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United States v. Kight

United States District Court, N.D. Georgia, Atlanta Division

March 28, 2018

UNITED STATES OF AMERICA,
v.
BENNETT L. KIGHT, Defendant.

          OPINION AND ORDER

          WILLIAM S. DUFFEY, JR. UNITED STATES DISTRICT JUDGE

         This matter is before the Court on Defendant Bennett L. Kight's (“Defendant”) Motion to Reconsider the Court's Order Unsealing Private Medical, Neuropsychological, and Financial Records [130] (“Motion to Reconsider”).[1]

         On March 2, 2018, the Court denied a number of Defendant's motions to seal certain medical records and associated documents, including Defendant's Motion to File Under Seal [56], Defendant's Unopposed Motion to File Medical Records Under Seal [72], Defendant's Motion to File Exhibit A Under Seal [109], and Defendant's Motion to Seal Certain Competency Hearing Exhibits [115]. (See March 2, 2018, Order [128] (“March 2nd Order”)). The Court also ordered the unsealing of previously sealed documents as the result of orders issued by Magistrate Judge Walker. These motions all essentially cited the same grounds for sealing. That is, they all argued that the medical records contained confidential and sensitive medical and mental health history and medications that did not warrant public disclosure.

         Upon review of the medical records previously sealed and those sought to be sealed, and the posture of the already-publicly disclosed medical details surrounding Defendant's claim of incompetency, the Court determined in its March 2nd Order that Defendant's medical records should be made publicly available. The Court concluded:

Considering that Defendant has made his alleged cognitive decline and dementia a current central issue in this case by putting his competency to stand trial at issue and that the Court considered that information in great detail in issuing its February 2, 2018, Order [118], the public has an interest in this information-especially how it underpins this Court's competency determination.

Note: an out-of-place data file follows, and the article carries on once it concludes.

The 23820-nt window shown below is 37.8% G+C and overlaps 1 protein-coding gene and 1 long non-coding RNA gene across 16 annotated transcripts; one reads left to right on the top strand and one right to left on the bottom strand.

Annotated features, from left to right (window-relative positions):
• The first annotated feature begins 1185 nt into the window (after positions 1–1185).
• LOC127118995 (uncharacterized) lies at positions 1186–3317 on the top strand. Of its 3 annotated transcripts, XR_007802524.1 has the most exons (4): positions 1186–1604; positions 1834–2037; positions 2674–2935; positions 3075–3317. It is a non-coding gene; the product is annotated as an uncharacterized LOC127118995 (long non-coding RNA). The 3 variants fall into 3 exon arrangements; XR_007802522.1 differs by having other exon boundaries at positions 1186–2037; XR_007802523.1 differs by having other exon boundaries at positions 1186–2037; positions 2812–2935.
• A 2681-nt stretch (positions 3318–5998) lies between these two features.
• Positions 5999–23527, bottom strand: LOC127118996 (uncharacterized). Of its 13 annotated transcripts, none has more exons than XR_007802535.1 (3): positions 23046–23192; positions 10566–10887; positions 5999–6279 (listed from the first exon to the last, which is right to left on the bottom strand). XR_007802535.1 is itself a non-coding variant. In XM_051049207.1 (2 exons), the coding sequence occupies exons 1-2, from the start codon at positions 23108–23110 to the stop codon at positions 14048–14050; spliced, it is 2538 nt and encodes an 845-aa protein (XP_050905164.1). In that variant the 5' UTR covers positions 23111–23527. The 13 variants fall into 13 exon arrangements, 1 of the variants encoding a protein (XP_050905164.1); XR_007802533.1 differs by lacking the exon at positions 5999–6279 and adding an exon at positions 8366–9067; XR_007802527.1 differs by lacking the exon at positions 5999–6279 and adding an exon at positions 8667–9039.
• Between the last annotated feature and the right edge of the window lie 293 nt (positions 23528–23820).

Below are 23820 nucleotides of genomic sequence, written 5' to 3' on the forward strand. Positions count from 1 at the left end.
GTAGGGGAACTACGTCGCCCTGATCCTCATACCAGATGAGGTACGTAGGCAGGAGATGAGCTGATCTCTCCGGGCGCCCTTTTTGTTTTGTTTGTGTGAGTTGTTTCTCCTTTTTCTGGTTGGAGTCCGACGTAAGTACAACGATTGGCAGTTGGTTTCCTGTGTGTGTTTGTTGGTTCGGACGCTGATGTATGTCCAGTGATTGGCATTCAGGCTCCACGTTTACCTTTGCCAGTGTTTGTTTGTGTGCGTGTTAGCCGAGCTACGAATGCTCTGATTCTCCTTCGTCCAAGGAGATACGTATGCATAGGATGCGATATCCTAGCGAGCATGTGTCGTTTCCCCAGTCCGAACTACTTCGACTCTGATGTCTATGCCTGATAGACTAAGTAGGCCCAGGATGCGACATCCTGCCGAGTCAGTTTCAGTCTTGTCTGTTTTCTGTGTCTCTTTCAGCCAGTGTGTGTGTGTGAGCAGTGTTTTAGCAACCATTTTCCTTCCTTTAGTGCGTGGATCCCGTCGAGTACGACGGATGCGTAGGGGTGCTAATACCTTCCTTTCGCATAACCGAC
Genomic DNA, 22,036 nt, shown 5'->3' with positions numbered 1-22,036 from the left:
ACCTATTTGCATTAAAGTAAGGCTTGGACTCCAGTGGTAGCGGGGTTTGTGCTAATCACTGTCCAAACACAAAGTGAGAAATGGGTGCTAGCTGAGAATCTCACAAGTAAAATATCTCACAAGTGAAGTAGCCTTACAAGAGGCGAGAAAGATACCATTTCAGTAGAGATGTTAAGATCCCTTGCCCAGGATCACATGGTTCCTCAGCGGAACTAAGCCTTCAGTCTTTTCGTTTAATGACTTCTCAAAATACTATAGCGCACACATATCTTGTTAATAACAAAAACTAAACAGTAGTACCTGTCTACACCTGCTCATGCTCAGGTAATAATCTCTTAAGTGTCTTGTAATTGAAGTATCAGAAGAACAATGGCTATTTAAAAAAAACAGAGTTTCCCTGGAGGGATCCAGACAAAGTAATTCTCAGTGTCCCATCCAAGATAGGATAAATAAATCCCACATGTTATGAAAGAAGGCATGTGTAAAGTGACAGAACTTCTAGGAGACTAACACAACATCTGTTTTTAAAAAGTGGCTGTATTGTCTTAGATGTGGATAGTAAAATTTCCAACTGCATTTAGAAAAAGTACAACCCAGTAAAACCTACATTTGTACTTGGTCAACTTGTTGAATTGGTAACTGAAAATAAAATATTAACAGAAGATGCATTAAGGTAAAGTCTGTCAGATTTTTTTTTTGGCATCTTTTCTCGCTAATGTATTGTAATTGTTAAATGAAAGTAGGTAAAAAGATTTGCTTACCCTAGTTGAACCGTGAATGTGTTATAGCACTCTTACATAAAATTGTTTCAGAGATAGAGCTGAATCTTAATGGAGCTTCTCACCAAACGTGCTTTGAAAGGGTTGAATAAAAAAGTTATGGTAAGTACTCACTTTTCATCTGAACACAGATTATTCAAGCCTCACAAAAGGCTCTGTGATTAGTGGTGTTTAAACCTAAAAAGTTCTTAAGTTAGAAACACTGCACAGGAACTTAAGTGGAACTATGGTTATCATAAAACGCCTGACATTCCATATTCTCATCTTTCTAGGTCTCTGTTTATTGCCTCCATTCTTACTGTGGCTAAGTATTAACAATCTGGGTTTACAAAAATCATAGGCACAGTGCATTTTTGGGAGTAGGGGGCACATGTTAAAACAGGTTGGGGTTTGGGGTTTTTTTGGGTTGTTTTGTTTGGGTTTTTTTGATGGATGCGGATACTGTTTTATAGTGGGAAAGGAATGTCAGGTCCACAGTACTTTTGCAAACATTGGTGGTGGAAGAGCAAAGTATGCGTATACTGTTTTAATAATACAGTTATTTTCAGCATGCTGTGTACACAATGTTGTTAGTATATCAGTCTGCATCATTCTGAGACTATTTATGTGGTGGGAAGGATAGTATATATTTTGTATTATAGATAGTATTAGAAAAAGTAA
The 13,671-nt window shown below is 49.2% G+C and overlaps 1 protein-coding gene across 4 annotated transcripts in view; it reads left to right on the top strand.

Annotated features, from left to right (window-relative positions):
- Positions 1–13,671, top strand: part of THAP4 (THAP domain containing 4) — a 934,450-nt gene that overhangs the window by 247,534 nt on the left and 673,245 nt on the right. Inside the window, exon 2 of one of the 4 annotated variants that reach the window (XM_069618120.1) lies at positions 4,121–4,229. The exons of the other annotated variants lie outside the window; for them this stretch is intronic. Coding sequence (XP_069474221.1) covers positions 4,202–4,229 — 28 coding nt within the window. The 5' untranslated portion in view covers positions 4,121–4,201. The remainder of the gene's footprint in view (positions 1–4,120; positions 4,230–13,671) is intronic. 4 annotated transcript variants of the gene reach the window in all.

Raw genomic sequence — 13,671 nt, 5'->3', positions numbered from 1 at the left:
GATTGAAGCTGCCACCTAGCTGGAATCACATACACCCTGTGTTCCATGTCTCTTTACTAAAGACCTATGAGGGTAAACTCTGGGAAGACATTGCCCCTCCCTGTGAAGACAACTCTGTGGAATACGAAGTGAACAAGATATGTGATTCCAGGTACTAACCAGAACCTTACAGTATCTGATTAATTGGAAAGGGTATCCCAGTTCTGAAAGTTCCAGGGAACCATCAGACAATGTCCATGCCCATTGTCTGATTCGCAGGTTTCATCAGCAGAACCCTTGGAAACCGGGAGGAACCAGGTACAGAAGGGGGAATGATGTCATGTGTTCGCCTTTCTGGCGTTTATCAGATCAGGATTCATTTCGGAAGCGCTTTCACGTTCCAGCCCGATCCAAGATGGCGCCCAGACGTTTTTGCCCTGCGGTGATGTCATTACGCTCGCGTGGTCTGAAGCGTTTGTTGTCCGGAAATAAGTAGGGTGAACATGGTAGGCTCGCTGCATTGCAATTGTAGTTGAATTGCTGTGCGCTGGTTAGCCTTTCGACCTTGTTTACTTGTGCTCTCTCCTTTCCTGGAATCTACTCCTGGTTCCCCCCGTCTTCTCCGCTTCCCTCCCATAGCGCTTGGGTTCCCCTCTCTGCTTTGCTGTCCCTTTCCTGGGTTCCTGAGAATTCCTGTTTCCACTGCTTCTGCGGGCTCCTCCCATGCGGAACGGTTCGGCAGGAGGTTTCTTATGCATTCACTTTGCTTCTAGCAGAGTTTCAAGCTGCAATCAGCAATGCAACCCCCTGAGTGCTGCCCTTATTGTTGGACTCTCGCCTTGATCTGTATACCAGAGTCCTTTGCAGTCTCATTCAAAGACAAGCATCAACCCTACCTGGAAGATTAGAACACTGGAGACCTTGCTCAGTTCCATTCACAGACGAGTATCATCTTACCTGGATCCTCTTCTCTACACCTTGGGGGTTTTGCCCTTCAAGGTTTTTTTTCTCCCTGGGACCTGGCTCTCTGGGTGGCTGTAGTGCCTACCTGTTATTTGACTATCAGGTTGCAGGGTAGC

([128] at 10). The Court reasoned further that, “by putting at the forefront of these proceedings the issue of his competency, Defendant gave up, to a large degree, any legitimate privacy interests in his medical records and associated documents that he may have once had.” (Id. at 11). The Court found this particularly true because Defendant's medical history, diagnoses, and treatment were largely disclosed by Defendant at the public competency hearing and in various public filings preceding the hearing. (Id.).

         On March 5, 2018, Defendant filed his Motion to Reconsider the Court's March 2nd Order. Defendant argues that controlling case law favors sealing all of Defendant's medical, neuropsychological, and financial records. Defendant also argues that by asserting his constitutional right to be tried only if competent Defendant does not waive his constitutional right to privacy. On March 6, 2018, and in order to assist the Court in deciding Defendant's Motion to Reconsider, the Court ordered Defendant to provide to it, on or before March 23, 2018, a copy of unredacted medical records highlighted in various colors signaling those matters he wished the Court to reconsider sealing. ([131] at 4-7). These materials were submitted to the Court on March 26, 2018 [140] (the “Submitted Materials”).

         The Court finds that most of the proposed redactions in the Submitted Materials encompass information generally unrelated to Defendant's competency claim or not publicly disclosed during the competency proceedings. The Court finds that this material may remain under seal. The Court finds, however, that some of the proposed redactions in the Submitted Materials do not warrant sealing and redaction. The following sections of Defendant's proposed redactions are not permitted:

1. The portion beginning with “Imaging Studies” and ending with “Approved By: ERIC MCCLEES MD 3/13/2017 8:33 AM” ([140.6] at 55; see also [140.7] at 1)
2. The “Neurological” and “Neurologic” descriptions discussing expressive aphasia ([140.6] at 61)
3. The portion stating “CT Head // 3/12 // No. acute intracranial findings // Old stroke in left frontal region” ([140.6] at 72; see also [140.6] at 94)
4. The “Psychiatric” description discussing judgment and “good recent and remote memory” ([140.6] at 79)
5. The section starting “3/13/17 CT head No. acute intracranial findings” and ending “There has been no change since 2/2/2017” ([140.6] at 81).

         The Court also finds, upon further consideration, that Government Exhibits 14 and 16 containing test stimuli from the Test of Memory Malingering ...


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